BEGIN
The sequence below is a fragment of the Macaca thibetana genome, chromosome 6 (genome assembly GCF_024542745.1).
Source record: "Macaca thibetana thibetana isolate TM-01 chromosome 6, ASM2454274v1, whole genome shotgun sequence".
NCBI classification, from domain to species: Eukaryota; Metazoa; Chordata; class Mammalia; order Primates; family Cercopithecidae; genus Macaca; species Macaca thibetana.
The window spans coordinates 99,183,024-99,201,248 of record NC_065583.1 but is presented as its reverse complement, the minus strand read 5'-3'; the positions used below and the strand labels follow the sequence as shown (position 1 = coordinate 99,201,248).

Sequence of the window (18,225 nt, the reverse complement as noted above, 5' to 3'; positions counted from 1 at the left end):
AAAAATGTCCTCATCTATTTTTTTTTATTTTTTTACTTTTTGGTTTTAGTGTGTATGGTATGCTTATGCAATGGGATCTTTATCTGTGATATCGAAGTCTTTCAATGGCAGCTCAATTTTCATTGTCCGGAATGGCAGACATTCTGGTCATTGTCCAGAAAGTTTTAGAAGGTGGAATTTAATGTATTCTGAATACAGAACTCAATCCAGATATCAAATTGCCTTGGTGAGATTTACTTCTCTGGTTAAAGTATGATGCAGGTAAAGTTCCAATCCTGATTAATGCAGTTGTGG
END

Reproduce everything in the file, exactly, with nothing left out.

The sequence below is a fragment of the Macaca thibetana genome, chromosome 6 (genome assembly GCF_024542745.1).
Source record: "Macaca thibetana thibetana isolate TM-01 chromosome 6, ASM2454274v1, whole genome shotgun sequence".
NCBI classification, from domain to species: Eukaryota; Metazoa; Chordata; class Mammalia; order Primates; family Cercopithecidae; genus Macaca; species Macaca thibetana.
The window spans coordinates 99,183,024-99,201,248 of record NC_065583.1 but is presented as its reverse complement, the minus strand read 5'-3'; the positions used below and the strand labels follow the sequence as shown (position 1 = coordinate 99,201,248).

Sequence of the window (18,225 nt, the reverse complement as noted above, 5' to 3'; positions counted from 1 at the left end):
AAAAATGTCCTCATCTATTTTTTTTTATTTTTTTACTTTTTGGTTTTAGTGTGTATGGTATGCTTATGCAATGGGATCTTTATCTGTGATATCGAAGTCTTTCAATGGCAGCTCAATTTTCATTGTCCGGAATGGCAGACATTCTGGTCATTGTCCAGAAAGTTTTAGAAGGTGGAATTTAATGTATTCTGAATACAGAACTCAATCCAGATATCAAATTGCCTTGGTGAGATTTACTTCTCTGGTTAAAGTATGATGCAGGTAAAGTTCCAATCCTGATTAATGCAGTTGTGG